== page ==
Jim Gray says Medicare should be allowed to negotiate drug prices during Lexington roundtable
07/01/2016 04:59 PM
LEXINGTON — Their concerns ranged from excessive paperwork to expensive prescription drugs.
Democratic U.S. Senate candidate Jim Gray drew about 40 to a Medicare roundtable at The Lafayette, a senior living community, on Friday. The event coincided with the 50th anniversary of Medicare’s implementation.
Gray didn’t mention U.S. Sen. Rand Paul, his Republican opponent in this fall’s election, as he railed against a past proposal by House Speaker Paul Ryan to transition Medicare to a voucher system.
He called Medicare’s inability to negotiate drug prices “a shame” and pointed to his experience as mayor of Lexington six years ago, when the city created a clinic and pharmacy for its employees and their families.
“Our costs have been reduced enormously as a result of that, from $40 million down to $23 million,” he said. “So what I know is that care, good care can be provided at a responsible price, at an economical price.”
Asked after the roundtable whether he saw any room to negotiate in reforming Medicare, such as raising the age limit from 65, Gray said the program can save money in its current structure.
“I think that we need to work within our system,” Gray said. “… That is achievable as long as people will actually come together and get at the work table and work out the problems. There’s plenty of money in the system to work through these problems.”
Special interest lobbies, such as pharmaceuticals, “have prevented Medicare from negotiating on the price of drugs,” Gray told the roundtable audience.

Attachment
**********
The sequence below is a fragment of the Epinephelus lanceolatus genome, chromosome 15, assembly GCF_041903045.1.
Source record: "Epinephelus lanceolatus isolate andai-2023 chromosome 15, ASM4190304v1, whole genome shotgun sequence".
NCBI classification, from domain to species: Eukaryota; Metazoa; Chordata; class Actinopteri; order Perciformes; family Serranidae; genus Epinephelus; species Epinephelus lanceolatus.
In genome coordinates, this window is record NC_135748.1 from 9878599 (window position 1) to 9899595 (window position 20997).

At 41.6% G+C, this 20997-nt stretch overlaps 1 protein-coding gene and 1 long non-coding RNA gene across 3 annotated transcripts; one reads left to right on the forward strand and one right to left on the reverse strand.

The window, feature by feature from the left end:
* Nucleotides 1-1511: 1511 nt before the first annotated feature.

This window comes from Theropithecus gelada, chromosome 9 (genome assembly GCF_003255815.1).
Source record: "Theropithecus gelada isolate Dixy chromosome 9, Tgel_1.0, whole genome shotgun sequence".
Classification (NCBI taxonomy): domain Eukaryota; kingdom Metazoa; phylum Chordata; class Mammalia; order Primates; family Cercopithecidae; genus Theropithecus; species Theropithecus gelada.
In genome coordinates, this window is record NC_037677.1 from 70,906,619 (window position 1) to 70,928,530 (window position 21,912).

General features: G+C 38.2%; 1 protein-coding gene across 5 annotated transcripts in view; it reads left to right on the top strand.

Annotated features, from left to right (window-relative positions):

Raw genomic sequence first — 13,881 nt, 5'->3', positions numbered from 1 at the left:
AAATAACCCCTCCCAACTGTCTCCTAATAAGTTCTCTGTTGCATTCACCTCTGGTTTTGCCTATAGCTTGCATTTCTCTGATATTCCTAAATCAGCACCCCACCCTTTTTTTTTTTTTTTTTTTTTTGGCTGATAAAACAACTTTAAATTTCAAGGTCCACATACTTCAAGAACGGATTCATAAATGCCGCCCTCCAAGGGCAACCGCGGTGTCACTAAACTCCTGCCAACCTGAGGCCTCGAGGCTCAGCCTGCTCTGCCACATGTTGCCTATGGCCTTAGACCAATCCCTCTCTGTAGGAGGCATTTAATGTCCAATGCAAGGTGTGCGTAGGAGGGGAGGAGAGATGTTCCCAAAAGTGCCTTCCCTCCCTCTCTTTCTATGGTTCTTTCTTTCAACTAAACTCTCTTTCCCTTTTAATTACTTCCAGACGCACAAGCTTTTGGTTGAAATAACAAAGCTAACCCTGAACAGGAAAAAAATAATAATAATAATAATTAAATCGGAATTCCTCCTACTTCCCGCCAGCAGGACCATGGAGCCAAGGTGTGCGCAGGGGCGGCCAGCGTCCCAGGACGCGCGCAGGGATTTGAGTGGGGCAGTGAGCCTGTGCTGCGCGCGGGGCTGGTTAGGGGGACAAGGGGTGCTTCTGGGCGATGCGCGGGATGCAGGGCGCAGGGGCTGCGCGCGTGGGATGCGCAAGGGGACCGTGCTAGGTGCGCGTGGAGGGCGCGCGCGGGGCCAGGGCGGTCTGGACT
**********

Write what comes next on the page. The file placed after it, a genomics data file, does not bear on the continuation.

He told reporters that he has “no obligations to special interests,” which would leave him unencumbered in Congress.
“I’m not going to be bought and paid for by special interests, and that’s a big deal,” Gray said. “Our senators and our representatives need to be there with an independent spirit, need to be in Washington and they need to be fighting for these people who are here today, and that’s exactly what I’ll do.”
When Democrats descend on Philadelphia to coronate their party’s presumptive presidential nominee in Hillary Clinton, it’s unclear whether Gray will be among attendees.
His plans for the July 25-28 gathering are still up in the air, he said.
When asked whether he needed to keep national Democrats and Clinton at arm’s length in his race, he said he’s keeping his eyes on his campaign.
“I’m focused on my campaign, and others can be focused on their campaigns, and I respect that,” he told reporters. “But what we need to do is tackle the problems that we’ve got right here in Kentucky, and that’s what I’m focused on.”
Gray’s roundtable comes a day past the second-quarter fundraising deadline.
The Lexington mayor was tight-lipped about the number he would report and equally so about whether he pumped more of his personal wealth into the campaign. Gray has loaned his campaign $1 million thus far.
“I intend to have the resources to run an effective race,” Gray said.
Paul had about $1.4 million in his campaign coffers in the most recent reporting period, outpacing the $1.1 million in Gray’s campaign account.
Last week, the Republican incumbent held a fundraiser alongside fellow GOP presidential hopeful Carly Fiorina in Louisville.
Paul’s campaign declined to comment for this report.
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